Found June 12, 2012 on
Blue Seat Blogs:
The Rangers bottom six forwards are likely to go through a bit of turnover this summer with Ruslan Fedotenko, Brandon Prust, and John Mitchell all being unrestricted free agents and Mats Zuccarello seemingly headed to the KHL. Although discussion about signing third and fourth line players isn’t the most enthralling topic in the world, these transactions are still critical when putting together a team meant to contend.
Today we are going to look at the pros and cons of signing Zenon Konopka, who just finished up a 1 year contract (worth $800K) with the Ottawa Senators.
It’s no secret Zenon Konopka can fight. Listed at 6’0 210 lbs, Zenon is right smack in the middle of most enforcer’s weight class, which was a problem for the oversized Boogaard (RIP). Zenon was tied for third in the league with 18 fights. Clearly having his presence in the lineup would take some of the pressure off of Prust, should he be resigned.
It’s also no secret Konopka is very good at faceoffs. Last season he won 59% of his draws for the Senators. In 2011 he won 58% for the Islanders. For a Rangers team that spent way too much time in their own zone, having a faceoff specialist can be an advantage. Certainly Mitchell was no slouch either winning 53% of his faceoffs, but he wasn’t good enough defensively to see time on the penalty kill. During the playoffs, Mitchell played two minutes on the PK in total. Meanwhile, Konopka received over two and half minutes per game on the penalty kill.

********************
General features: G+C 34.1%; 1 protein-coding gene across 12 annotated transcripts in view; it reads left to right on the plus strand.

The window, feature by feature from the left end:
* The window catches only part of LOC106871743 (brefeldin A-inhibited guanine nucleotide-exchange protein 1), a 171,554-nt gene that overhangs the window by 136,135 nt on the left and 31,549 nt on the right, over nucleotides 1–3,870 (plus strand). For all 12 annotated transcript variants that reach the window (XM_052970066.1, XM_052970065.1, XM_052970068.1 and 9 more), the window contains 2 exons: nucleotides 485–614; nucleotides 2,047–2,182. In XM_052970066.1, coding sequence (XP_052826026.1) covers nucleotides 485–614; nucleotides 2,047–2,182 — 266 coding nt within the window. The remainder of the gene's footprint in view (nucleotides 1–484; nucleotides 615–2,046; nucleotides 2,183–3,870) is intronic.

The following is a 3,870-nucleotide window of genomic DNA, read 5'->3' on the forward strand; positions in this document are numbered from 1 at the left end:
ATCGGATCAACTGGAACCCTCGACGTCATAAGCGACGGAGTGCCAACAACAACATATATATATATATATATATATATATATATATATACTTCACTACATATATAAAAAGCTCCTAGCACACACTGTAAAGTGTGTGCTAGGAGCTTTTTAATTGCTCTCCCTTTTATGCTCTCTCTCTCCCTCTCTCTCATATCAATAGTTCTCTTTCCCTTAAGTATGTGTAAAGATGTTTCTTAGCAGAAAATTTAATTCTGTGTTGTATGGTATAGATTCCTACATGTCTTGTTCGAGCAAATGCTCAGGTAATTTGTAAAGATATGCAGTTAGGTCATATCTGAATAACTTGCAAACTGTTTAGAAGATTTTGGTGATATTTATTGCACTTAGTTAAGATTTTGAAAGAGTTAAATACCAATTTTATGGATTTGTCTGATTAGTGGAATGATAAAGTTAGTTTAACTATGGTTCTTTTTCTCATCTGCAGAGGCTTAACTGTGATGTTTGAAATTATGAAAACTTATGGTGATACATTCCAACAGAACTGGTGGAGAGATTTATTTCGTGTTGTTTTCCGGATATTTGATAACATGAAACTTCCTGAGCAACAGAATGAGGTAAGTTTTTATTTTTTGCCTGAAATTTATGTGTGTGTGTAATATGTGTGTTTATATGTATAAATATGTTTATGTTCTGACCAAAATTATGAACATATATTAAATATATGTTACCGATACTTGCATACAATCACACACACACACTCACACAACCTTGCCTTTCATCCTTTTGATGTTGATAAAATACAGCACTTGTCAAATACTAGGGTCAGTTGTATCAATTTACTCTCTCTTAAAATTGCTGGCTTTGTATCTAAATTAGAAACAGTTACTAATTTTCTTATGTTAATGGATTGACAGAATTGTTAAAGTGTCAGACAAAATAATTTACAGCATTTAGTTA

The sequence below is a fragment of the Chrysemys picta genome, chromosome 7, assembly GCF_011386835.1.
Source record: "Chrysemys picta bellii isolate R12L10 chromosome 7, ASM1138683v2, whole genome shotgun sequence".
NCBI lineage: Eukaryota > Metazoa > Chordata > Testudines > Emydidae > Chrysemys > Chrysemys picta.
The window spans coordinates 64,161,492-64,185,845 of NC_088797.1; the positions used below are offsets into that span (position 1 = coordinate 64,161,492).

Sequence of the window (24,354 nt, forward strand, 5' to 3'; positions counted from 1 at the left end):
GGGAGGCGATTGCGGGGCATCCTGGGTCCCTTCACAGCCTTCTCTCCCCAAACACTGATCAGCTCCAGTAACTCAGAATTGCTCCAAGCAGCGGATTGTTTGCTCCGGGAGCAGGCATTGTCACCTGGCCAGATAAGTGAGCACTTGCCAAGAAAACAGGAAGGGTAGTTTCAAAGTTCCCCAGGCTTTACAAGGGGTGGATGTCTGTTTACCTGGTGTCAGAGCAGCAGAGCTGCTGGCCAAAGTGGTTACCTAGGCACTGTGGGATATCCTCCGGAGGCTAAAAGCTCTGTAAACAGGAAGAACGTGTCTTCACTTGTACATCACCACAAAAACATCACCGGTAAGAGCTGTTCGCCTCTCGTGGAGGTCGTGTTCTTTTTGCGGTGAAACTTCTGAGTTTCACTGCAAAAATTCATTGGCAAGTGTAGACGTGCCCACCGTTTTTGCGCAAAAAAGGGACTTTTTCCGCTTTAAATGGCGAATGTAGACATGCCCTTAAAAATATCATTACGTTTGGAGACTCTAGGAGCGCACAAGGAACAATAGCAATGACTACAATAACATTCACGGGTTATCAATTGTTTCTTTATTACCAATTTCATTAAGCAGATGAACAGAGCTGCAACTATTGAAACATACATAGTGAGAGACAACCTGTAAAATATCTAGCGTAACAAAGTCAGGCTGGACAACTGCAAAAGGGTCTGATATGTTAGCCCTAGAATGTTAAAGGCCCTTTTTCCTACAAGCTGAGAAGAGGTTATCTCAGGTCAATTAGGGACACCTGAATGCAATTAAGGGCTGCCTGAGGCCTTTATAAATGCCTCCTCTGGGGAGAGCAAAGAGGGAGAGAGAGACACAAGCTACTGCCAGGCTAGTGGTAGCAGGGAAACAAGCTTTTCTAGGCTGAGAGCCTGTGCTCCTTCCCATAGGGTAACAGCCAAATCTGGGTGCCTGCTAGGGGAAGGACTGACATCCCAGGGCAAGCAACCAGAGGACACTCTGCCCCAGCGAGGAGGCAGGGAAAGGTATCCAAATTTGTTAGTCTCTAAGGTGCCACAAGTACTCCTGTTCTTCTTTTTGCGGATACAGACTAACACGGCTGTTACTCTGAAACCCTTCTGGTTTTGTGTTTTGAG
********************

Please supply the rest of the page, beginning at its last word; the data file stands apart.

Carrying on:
The Rangers couldn’t beat the Devils because of their offensive depth. Should the Rangers be looking to add some offense to their bottom 6, Konopka wouldn’t be the answer, since he has never scored more than 3 goals or 9 points during the regular season.
Zenon is another guy who takes a good amount of penalties for someone who doesn’t see a whole lot of ice time. Last season he had 19 minor penalties, one more than what Prust and Bickel received.
As far as advanced stats go, there is nothing that jumps off the page for Konopka. His corsi numbers during the regular season weren’t particularly strong, but you could say the same thing for most fourth line players in this league.
Every summer when we start putting together these free agent posts, I always try to think of what I would do if it were me or someone I was advising looking for a contract. Put yourself in Zenon’s shoes. He is 31 years old. He has only been making NHL money for three seasons. At that, his contacts have been 1 year $700K, 1 year $600K, and 2 years $487K (but was only up in The Show for 1 year of that contract). Almost every year since juniors he’s played in a different city. If I had to make a guess, I would think he’s looking for a multi-year contract north of $1M per season, as he should.
The Final Word:
I think Zenon’s a better hockey player than most of the other enforcers around the league. He was certainly a matchup nightmare against the Rangers in the first round where he won 70% of his draws and received key minutes on the penalty kill. Still, are the Rangers willing to pay him six+ figures to play a bottom six role if we already have Boyle, Rupp, Dubinsky and potentially Prust?
It’s hard to say. Zenon would be an upgrade over Mitchell, but ultimately it depends on what Sather wants to do with the rest of our bottom six. I have no problem letting Mitchell and Fedotenko walk. With that said, the cost for some offensive help on the wings will likely determine what we spend on a fourth line center.
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